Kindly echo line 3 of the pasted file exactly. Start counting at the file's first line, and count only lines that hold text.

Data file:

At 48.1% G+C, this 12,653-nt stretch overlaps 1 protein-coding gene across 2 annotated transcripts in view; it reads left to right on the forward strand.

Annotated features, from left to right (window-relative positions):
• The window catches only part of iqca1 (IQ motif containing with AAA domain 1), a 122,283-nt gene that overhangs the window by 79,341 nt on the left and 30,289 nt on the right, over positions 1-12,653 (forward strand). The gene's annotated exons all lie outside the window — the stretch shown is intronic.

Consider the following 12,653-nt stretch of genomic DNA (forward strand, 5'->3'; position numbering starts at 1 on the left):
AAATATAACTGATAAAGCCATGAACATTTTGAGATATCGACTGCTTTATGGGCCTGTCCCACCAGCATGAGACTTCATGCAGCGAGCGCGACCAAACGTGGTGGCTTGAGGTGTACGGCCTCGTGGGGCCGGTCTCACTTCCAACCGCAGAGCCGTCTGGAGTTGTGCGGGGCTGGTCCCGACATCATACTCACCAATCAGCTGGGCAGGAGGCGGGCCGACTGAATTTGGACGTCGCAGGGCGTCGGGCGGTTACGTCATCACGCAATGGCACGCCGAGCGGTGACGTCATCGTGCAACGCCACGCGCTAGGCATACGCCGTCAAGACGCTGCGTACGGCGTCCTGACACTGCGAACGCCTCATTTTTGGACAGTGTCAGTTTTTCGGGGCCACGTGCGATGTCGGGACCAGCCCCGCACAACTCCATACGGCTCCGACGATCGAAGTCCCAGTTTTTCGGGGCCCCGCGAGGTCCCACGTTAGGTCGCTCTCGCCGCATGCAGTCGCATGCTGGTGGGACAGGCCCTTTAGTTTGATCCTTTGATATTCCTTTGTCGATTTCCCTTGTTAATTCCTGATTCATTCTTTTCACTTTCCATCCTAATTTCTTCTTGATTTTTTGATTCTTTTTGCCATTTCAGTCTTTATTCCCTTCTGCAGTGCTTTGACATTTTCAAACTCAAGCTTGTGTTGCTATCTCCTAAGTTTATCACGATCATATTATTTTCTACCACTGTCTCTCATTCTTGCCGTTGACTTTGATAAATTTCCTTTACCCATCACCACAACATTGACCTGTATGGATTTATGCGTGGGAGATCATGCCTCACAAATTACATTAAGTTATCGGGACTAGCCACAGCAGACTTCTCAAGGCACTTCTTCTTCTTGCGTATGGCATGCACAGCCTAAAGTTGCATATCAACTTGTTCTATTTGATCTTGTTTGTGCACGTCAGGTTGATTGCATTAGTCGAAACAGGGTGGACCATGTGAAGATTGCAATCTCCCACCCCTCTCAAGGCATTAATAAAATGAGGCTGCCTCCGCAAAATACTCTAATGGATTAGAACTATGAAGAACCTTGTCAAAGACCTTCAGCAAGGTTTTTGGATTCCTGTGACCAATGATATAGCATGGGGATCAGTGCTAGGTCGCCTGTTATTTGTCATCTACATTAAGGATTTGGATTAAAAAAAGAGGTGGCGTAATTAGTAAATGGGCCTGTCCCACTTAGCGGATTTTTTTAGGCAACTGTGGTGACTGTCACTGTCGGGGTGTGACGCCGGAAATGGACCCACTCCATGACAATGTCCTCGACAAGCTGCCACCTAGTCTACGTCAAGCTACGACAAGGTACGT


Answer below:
• The window catches only part of iqca1 (IQ motif containing with AAA domain 1), a 122,283-nt gene that overhangs the window by 79,341 nt on the left and 30,289 nt on the right, over positions 1-12,653 (forward strand). The gene's annotated exons all lie outside the window — the stretch shown is intronic.